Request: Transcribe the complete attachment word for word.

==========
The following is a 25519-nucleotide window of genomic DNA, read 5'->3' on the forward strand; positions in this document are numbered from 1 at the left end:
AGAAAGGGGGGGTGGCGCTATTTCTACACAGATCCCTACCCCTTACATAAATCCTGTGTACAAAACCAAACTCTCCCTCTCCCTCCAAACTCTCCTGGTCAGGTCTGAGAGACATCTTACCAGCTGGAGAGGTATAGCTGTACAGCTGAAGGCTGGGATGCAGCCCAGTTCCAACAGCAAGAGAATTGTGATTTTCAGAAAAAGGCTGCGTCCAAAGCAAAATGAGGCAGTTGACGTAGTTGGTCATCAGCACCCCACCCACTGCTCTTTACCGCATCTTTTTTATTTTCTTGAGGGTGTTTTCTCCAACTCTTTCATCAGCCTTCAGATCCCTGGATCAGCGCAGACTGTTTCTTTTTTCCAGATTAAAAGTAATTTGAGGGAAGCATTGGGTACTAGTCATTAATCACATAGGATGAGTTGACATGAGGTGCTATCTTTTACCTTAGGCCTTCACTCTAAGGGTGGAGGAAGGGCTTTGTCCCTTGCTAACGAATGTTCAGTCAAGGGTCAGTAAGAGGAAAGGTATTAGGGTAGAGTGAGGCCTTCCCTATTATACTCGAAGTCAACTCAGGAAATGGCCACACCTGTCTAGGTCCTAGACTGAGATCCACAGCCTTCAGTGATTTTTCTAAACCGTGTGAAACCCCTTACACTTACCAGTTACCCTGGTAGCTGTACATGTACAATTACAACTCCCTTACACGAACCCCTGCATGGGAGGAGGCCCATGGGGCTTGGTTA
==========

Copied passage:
The following is a 25519-nucleotide window of genomic DNA, read 5'->3' on the forward strand; positions in this document are numbered from 1 at the left end:
AGAAAGGGGGGGTGGCGCTATTTCTACACAGATCCCTACCCCTTACATAAATCCTGTGTACAAAACCAAACTCTCCCTCTCCCTCCAAACTCTCCTGGTCAGGTCTGAGAGACATCTTACCAGCTGGAGAGGTATAGCTGTACAGCTGAAGGCTGGGATGCAGCCCAGTTCCAACAGCAAGAGAATTGTGATTTTCAGAAAAAGGCTGCGTCCAAAGCAAAATGAGGCAGTTGACGTAGTTGGTCATCAGCACCCCACCCACTGCTCTTTACCGCATCTTTTTTATTTTCTTGAGGGTGTTTTCTCCAACTCTTTCATCAGCCTTCAGATCCCTGGATCAGCGCAGACTGTTTCTTTTTTCCAGATTAAAAGTAATTTGAGGGAAGCATTGGGTACTAGTCATTAATCACATAGGATGAGTTGACATGAGGTGCTATCTTTTACCTTAGGCCTTCACTCTAAGGGTGGAGGAAGGGCTTTGTCCCTTGCTAACGAATGTTCAGTCAAGGGTCAGTAAGAGGAAAGGTATTAGGGTAGAGTGAGGCCTTCCCTATTATACTCGAAGTCAACTCAGGAAATGGCCACACCTGTCTAGGTCCTAGACTGAGATCCACAGCCTTCAGTGATTTTTCTAAACCGTGTGAAACCCCTTACACTTACCAGTTACCCTGGTAGCTGTACATGTACAATTACAACTCCCTTACACGAACCCCTGCATGGGAGGAGGCCCATGGGGCTTGGTTA